Pull buoy Pros and Cons

Pull buoy Pros and Cons

There aren’t many topics as divisive as the use of swim toys and the pullbuoy (PB) in particular. Let’s have a look at a balanced argument for and against the use of a PB in the swim training of triathletes:

PROS

  • Allows specific focus on technical aspects of swimming such as head position, entry, catch etc…. without the need to maintain buoyancy.
  • Reduces the effort of swimming by providing improved buoyancy and reducing leg kick (lower RPE for same pace or allows slower swimming without legs sinking). This may allow for the development of greater upper body muscular endurance through longer reps or for greater mindfulness on their stroke at the lower level of exertion. When you’re working hard just to stay afloat and or move forward then its very hard to think about your technique.
  • Simply adding some PB repetitions will allow for daily/weekly swim volume to go up and we know that one of the cornerstones of improvement is simply swimming more metres.
  • Allows for a true recovery swim inclusive of reduced leg fatigue, lower heart rate and RPE.

CONS

  • Can become a psychological crutch; overly relied upon to maintain a good position and faster swim paces.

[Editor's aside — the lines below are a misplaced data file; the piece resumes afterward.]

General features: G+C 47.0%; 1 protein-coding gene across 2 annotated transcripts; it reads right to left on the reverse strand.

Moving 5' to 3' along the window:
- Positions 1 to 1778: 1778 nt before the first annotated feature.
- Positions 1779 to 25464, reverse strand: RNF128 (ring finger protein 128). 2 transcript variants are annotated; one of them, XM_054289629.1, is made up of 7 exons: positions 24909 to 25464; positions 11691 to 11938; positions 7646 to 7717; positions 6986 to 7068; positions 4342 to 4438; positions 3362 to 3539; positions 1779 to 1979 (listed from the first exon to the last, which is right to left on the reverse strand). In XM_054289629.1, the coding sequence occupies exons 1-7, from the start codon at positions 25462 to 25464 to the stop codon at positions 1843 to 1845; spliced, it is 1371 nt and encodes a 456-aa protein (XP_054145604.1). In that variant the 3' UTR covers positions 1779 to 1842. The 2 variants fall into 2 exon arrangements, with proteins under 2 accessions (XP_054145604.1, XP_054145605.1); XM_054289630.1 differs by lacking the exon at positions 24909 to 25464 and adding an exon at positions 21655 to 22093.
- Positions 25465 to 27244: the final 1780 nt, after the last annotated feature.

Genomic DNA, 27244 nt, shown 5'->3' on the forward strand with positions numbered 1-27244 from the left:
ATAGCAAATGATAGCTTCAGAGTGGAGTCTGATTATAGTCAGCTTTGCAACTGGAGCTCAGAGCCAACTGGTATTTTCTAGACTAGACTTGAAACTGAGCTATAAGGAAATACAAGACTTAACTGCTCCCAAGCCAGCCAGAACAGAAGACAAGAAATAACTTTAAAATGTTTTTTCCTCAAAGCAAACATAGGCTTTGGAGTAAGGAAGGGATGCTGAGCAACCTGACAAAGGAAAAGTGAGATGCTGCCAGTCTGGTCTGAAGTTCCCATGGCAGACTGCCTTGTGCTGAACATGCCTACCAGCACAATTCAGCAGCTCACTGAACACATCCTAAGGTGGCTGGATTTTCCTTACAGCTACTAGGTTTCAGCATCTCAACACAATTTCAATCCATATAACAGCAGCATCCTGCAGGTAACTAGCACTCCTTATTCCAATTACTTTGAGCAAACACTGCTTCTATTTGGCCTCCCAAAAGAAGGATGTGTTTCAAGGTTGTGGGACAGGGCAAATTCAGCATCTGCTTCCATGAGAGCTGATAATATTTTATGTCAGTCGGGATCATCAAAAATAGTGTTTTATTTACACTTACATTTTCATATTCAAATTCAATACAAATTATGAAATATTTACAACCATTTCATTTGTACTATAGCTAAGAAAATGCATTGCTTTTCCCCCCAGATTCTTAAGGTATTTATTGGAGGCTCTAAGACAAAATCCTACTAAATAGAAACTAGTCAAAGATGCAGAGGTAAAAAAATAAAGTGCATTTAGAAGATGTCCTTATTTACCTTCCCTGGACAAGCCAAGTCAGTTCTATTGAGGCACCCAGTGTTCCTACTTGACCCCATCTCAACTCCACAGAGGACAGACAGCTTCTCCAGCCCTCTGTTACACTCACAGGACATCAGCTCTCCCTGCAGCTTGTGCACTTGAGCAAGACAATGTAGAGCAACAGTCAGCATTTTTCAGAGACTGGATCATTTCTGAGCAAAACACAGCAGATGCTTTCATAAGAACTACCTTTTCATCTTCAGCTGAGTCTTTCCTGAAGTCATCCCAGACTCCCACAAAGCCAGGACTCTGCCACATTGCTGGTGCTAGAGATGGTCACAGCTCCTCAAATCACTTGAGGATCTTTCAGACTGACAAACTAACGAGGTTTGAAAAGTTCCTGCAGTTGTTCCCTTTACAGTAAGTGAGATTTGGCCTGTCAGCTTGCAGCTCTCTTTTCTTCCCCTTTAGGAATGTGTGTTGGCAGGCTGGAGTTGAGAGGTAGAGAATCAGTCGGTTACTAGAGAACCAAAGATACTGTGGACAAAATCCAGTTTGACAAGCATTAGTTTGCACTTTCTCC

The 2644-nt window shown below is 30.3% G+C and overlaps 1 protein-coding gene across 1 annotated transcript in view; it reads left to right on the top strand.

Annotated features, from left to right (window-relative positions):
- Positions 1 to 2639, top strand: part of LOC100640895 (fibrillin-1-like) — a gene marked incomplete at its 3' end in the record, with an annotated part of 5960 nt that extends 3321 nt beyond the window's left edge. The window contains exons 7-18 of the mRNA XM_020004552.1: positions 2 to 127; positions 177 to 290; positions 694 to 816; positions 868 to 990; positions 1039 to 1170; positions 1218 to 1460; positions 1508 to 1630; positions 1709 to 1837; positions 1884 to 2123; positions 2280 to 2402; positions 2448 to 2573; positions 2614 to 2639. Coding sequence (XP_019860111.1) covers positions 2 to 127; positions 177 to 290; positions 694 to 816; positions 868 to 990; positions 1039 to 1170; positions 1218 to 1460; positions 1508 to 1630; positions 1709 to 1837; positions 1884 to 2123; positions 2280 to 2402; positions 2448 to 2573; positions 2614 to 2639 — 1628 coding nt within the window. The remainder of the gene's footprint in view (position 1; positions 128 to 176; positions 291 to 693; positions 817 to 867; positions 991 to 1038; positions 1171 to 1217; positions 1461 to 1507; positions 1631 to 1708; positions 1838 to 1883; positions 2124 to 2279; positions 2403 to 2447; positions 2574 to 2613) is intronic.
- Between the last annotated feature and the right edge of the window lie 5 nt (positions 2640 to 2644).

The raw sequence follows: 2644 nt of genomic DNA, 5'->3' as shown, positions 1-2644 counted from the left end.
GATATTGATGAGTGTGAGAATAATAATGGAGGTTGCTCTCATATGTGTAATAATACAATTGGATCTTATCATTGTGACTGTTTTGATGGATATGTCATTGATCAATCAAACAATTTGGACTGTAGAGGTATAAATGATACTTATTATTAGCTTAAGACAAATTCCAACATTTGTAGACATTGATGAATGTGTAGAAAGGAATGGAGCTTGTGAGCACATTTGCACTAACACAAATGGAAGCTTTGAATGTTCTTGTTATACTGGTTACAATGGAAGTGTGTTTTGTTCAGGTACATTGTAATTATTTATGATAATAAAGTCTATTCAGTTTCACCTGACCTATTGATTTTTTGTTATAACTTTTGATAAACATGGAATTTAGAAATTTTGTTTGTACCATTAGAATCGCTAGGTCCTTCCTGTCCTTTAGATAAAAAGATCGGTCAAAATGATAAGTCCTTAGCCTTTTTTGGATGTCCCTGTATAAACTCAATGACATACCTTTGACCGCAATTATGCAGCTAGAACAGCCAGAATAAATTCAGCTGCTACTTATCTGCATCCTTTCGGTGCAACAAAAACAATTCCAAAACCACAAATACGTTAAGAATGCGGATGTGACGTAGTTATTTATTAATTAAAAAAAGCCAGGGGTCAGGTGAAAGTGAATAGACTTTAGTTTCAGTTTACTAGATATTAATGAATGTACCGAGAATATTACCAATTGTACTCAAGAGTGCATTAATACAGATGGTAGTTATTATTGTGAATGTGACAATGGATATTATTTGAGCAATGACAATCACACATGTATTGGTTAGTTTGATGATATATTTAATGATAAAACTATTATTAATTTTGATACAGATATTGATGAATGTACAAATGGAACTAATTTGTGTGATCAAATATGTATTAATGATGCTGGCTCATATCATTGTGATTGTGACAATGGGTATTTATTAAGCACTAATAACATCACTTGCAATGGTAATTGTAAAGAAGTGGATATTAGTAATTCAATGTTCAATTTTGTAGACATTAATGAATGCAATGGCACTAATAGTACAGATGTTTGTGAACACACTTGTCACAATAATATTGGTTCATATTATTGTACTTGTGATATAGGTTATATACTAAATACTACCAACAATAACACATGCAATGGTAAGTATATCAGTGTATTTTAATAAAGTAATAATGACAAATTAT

• Reduces the need to activate the core and utilise the fascial system to maintain good posture and buoyancy.
  • Reduces rotation and leg kick (timing) which are hugely important in developing a better swim stroke (faster and more efficient).
  • Can cause low back pain through its buoyancy effect resulting in prolonged arching of the lower back.

CONCLUSION

Should you use a PB in your swim sets? It depends BUT almost definitely yes in my opinion. Make use of it to enhance your swimming  and not detract from it. For the ultimate pulling reps combine PB, paddles, ankle band and centre snorkel! Make use of all the kit occasionally. Consider however, if you’re overly relying on the PB, with an honest appraisal of your recent sessions. 

Finally, consider swapping the PB for buoyancy shorts (kick pants). These provide most of the buoyancy needed but without the restriction to leg and torso movement. My favourite option.

 

Phil Ellison www.totaltritraining.com/phil-ellison

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